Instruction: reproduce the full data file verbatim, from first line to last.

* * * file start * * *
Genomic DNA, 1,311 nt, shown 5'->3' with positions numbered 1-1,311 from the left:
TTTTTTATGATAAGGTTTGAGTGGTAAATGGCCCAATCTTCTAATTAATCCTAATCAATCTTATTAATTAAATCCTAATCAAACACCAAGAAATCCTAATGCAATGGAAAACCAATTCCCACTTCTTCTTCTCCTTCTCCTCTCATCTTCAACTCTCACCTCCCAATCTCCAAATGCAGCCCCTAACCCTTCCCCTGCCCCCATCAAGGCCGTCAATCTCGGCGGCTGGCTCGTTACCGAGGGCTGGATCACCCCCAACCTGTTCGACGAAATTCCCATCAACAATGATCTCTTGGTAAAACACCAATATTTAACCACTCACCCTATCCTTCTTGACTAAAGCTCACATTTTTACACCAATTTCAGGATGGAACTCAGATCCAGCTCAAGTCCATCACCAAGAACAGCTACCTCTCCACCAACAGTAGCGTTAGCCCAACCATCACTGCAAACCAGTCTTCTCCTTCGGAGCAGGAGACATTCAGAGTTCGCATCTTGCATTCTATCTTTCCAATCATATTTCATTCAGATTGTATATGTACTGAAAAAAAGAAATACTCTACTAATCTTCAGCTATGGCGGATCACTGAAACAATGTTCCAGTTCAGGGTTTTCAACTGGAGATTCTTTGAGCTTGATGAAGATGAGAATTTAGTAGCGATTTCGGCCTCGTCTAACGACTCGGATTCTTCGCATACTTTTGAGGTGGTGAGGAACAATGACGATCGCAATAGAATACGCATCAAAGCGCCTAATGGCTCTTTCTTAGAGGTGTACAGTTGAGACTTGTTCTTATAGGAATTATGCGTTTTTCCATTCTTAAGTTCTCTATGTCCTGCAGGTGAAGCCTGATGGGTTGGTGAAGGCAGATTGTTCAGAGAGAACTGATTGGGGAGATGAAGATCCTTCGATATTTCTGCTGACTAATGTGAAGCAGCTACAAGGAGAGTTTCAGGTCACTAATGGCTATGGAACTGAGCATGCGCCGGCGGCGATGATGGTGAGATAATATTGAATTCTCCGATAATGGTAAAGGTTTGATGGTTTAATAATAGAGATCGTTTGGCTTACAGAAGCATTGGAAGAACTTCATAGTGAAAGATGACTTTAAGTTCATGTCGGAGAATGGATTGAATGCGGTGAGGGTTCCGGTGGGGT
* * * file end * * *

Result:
Genomic DNA, 1,311 nt, shown 5'->3' with positions numbered 1-1,311 from the left:
TTTTTTATGATAAGGTTTGAGTGGTAAATGGCCCAATCTTCTAATTAATCCTAATCAATCTTATTAATTAAATCCTAATCAAACACCAAGAAATCCTAATGCAATGGAAAACCAATTCCCACTTCTTCTTCTCCTTCTCCTCTCATCTTCAACTCTCACCTCCCAATCTCCAAATGCAGCCCCTAACCCTTCCCCTGCCCCCATCAAGGCCGTCAATCTCGGCGGCTGGCTCGTTACCGAGGGCTGGATCACCCCCAACCTGTTCGACGAAATTCCCATCAACAATGATCTCTTGGTAAAACACCAATATTTAACCACTCACCCTATCCTTCTTGACTAAAGCTCACATTTTTACACCAATTTCAGGATGGAACTCAGATCCAGCTCAAGTCCATCACCAAGAACAGCTACCTCTCCACCAACAGTAGCGTTAGCCCAACCATCACTGCAAACCAGTCTTCTCCTTCGGAGCAGGAGACATTCAGAGTTCGCATCTTGCATTCTATCTTTCCAATCATATTTCATTCAGATTGTATATGTACTGAAAAAAAGAAATACTCTACTAATCTTCAGCTATGGCGGATCACTGAAACAATGTTCCAGTTCAGGGTTTTCAACTGGAGATTCTTTGAGCTTGATGAAGATGAGAATTTAGTAGCGATTTCGGCCTCGTCTAACGACTCGGATTCTTCGCATACTTTTGAGGTGGTGAGGAACAATGACGATCGCAATAGAATACGCATCAAAGCGCCTAATGGCTCTTTCTTAGAGGTGTACAGTTGAGACTTGTTCTTATAGGAATTATGCGTTTTTCCATTCTTAAGTTCTCTATGTCCTGCAGGTGAAGCCTGATGGGTTGGTGAAGGCAGATTGTTCAGAGAGAACTGATTGGGGAGATGAAGATCCTTCGATATTTCTGCTGACTAATGTGAAGCAGCTACAAGGAGAGTTTCAGGTCACTAATGGCTATGGAACTGAGCATGCGCCGGCGGCGATGATGGTGAGATAATATTGAATTCTCCGATAATGGTAAAGGTTTGATGGTTTAATAATAGAGATCGTTTGGCTTACAGAAGCATTGGAAGAACTTCATAGTGAAAGATGACTTTAAGTTCATGTCGGAGAATGGATTGAATGCGGTGAGGGTTCCGGTGGGGT